musings on shadow selves

Saturday, September 27, 2014

I used to be obsessed with knowing myself. With digging deep. Pulling off the outer layers as often as I could. My life was a treasure hunt and days were spent following clues, picking up pieces, analyzing symbols and making connections. I would stand in the mirror outside my bedroom and look at myself. I would play the game of pretending it wasn't my reflection. I would pull myself out, and put myself back in. 

When I think back to the past few years, that feeling, that longing to know myself, is the thread that runs through everything. Through my projects at school, through the writing on this blog, through my relationships, and above all, through my identity as a photographer. 

Now I find myself sitting at a table, outside a house painted a dark green, a glass of white wine at my side and the sound of familiar and unfamiliar voices through the kitchen door. And I find myself feeling a little empty. A little empty perhaps, without this obsession running through my days. Somehow, this past year, that longing to know myself was put out of sight. 

Maybe it's because, for the first time in my life, I just had to survive. I had a find a job, pay my bills, hold my life together, grow up. For the first time in my life I didn't have a summer to lay on my bed, staring at the sky and peeling apart the emotions running through me. It's like I had to build up this protective layer. Not something permanent. A wax casing, so that none of my former poetics had a chance to sink in before I wound up starving, unemployed, wasting away. It's like the past year has washed over me. And it's been beautiful, there have been tender moments, difficult decisions, anxiety, wonder. And I've felt all of it. But none of it ever really got the chance to sink in. That layer of protective wax has kept me safe, realistic, but maybe–a little empty.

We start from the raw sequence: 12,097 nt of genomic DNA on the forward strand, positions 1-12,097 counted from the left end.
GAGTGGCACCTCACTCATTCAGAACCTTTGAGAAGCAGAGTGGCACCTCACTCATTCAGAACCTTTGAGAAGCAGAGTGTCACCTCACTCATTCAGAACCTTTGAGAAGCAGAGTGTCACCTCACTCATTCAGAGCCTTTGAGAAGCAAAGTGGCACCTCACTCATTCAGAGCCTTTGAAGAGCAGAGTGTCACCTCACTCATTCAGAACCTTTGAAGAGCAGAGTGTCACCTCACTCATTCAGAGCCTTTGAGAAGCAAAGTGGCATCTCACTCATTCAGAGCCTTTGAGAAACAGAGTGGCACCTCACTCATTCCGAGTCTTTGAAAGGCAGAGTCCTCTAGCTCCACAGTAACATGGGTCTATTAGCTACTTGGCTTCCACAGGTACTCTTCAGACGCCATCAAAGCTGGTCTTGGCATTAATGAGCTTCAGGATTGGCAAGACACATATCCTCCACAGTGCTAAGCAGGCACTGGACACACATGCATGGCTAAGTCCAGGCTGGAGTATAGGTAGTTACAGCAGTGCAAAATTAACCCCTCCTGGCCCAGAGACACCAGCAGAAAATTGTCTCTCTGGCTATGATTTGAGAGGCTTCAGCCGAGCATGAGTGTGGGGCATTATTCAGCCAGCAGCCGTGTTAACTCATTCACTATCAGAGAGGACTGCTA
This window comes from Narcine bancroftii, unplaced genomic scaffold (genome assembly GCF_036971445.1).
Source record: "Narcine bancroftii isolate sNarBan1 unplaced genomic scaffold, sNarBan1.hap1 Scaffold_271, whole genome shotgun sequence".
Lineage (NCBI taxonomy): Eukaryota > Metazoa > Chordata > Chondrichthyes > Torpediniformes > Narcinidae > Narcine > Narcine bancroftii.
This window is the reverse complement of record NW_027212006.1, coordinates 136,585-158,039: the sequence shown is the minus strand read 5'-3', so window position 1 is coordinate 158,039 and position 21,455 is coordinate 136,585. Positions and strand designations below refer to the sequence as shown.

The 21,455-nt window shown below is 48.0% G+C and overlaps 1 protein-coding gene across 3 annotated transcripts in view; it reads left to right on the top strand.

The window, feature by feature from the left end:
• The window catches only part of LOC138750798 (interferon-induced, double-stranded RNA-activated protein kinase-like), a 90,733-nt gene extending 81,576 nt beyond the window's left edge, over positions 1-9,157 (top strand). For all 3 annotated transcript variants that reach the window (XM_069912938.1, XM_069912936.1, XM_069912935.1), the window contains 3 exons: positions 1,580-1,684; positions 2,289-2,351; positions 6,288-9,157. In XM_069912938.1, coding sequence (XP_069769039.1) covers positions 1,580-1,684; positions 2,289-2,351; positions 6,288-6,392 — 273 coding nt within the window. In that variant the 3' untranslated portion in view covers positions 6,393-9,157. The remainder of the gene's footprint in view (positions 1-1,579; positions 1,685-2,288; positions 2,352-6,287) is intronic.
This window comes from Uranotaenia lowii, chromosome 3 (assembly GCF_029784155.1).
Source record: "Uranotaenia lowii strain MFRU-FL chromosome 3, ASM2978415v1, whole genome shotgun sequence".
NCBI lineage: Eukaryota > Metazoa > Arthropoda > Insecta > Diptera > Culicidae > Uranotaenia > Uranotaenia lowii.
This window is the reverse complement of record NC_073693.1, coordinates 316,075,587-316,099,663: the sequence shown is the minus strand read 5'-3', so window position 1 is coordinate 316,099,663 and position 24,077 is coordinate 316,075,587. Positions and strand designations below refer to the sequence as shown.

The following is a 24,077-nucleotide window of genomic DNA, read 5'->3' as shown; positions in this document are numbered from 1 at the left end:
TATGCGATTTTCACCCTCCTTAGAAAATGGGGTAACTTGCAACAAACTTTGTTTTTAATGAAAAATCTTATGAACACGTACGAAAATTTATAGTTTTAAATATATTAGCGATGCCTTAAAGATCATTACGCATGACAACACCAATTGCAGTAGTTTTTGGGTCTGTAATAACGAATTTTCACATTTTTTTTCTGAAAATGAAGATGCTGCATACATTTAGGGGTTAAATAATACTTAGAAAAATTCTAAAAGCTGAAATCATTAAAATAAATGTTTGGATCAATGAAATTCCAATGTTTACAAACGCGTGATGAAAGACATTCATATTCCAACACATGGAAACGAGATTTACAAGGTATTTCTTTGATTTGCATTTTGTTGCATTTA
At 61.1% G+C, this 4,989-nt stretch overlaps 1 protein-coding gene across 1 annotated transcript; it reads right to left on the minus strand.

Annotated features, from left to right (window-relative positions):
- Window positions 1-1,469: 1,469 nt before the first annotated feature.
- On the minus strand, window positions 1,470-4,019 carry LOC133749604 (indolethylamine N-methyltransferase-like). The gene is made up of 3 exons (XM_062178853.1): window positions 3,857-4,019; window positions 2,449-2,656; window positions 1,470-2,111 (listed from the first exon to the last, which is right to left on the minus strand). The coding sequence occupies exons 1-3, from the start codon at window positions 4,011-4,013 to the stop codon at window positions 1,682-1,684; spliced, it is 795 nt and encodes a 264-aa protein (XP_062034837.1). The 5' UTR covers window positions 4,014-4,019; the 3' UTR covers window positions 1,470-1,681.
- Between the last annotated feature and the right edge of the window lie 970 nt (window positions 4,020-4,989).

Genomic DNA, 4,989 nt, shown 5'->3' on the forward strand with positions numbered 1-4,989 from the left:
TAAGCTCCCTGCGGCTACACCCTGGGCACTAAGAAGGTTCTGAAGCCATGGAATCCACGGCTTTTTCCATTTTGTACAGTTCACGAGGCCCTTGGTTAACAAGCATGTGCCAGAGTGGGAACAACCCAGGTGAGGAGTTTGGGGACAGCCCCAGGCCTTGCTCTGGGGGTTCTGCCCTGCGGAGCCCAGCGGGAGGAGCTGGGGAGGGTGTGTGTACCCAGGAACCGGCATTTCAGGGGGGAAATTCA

I  don't think it's surprising that I've been photographing my empty reflection, and my shadow. I call them shadow selves. They're silhouettes, the literal definition of which is: the dark shape and outline of someone or something.  

And there it is. Someone or something. Unspecific. They're self portraits with no information, a person without an identity. 

These shadow selves have been the thread that's run through the last year. And it wasn't digging deep. And it wasn't me staring directly into the mirror, or into the lens, but I find myself pleased that even while feeling like my identity as a photographer was lost, I have ended up with this serious of images that are very specific. I guess in a sense, I'm never all the way lost. 


  1. Lovely entry, I recognize this for a bit. All the practical stuff (such as making sure you are employed) makes you think less of emotions and that longing. I have the feeling it makes creativity diminish too. I hope I am not right about that though.

    1. Thank you! I think it does make creativity diminish. That's why it's easy to feel creative and free when you're younger and don't have all of the daily concerns to deal with. But hopefully that knowledge is the first step in making creativity a priority

  2. I love your shadow selves :) Especially the last one in this post--much more dynamic than the rest!


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